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Mississippi Moments Podcast

Since 1971, the Center for Oral History and Cultural Heritage has been preserving the memories of Mississippians from all walks of life. Our collection of over 4,000 interviews and counting has proven an invaluable resource for teachers, writers, researchers, and museums. While our collection has a recognized strength in the history of the civil rights movement and veterans' histories, the Center has collected broadly. The topics covered within the collection encompass the breadth of the state’s history.   Mississippi Moments began in early 2005 as a weekly series of radio spots broadcast statewide on Mississippi Public Broadcasting with funding provided by the Mississippi Humanities Council. Each episode features stories gleaned from hours of research, edited for time and clarity and narrated by Mississippi broadcast veteran, Bill Ellison. These stories range in topic and tone, but war stories and the struggle for civil rights receive the most attention. MSMO is not a History series. History frequently comes along for the ride, but Story drives the narrative. In 2009, the Mississippi Moments Podcast was launched as a way to make past and future episodes available online and searchable by subject. The podcast format allows us to greatly expand on the broadcast version and bonus content is a given. So give us a listen. With over 600 episodes available and new ones added each month, you are certain to find some amazing, moving stories about the diverse and colorful people who call Mississippi home.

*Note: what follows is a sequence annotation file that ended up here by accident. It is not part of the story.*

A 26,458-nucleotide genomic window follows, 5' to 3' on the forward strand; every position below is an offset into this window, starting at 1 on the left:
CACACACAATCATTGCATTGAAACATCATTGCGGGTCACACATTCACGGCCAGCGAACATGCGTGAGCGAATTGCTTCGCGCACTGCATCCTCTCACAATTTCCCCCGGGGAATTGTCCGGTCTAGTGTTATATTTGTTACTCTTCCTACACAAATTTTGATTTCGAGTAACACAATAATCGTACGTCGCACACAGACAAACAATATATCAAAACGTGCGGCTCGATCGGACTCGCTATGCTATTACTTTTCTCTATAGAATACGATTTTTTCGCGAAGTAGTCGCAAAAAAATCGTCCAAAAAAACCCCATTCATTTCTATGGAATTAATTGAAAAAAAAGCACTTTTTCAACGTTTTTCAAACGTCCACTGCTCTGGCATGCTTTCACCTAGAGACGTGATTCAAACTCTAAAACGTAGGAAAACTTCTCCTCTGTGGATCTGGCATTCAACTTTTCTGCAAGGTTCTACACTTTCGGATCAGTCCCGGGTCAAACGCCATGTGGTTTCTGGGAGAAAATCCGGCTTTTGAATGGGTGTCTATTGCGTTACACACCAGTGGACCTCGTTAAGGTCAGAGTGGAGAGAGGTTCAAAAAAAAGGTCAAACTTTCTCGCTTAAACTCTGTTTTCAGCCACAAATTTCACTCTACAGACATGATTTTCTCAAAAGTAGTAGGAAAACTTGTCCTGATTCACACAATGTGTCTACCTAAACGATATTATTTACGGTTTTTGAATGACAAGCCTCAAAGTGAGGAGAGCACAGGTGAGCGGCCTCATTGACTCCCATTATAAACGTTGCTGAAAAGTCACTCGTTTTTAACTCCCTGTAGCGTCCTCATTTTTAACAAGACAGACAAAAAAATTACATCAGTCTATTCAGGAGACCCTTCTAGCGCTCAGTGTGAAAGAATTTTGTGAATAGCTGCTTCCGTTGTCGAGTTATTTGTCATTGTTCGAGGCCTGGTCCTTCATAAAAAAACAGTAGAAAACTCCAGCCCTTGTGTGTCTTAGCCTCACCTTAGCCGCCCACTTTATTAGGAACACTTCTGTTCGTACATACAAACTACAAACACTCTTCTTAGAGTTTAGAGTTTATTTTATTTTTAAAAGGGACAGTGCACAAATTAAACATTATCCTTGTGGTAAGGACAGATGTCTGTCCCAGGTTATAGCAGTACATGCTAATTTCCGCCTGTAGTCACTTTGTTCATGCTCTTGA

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Now displaying: Page 1
May 21, 2018

For this week’s episode, we revisit Coach Sank Powe’s 1999 interview. MSM 496 focused on his successful 25 year career as the men's baseball coach for Cleveland High School in Cleveland, Mississippi. Today, we examine his childhood, growing up on a Delta plantation as the son of a poor tenant farmer.

Powe enjoyed listening to professional baseball on the radio and recalls learning how to swing a bat by hitting rocks and bottle caps with an old hoe handle. He began playing baseball with local adult teams as a teenager in Mound Bayou, working on the farm after school and dreaming of becoming a professional ballplayer.

Mound Bayou was a favorite destination for Negro League baseball teams in those years. Powe enjoyed watching those legendary players and even toured with the Birmingham Black Barons when they needed an extra man. He explains how the public’s perception of the Negro Leagues’ legacy has evolved over time.

Sank Powe never played major league baseball, but he coached high school ball in Cleveland and scouted for the Cincinnati Reds and the St. Louis Cardinals.  He reflects on his career, the advantages being a professional baseball scout afforded him, and all the young people whose lives he touched.

Coach Powe passed away on January 20, 2013.

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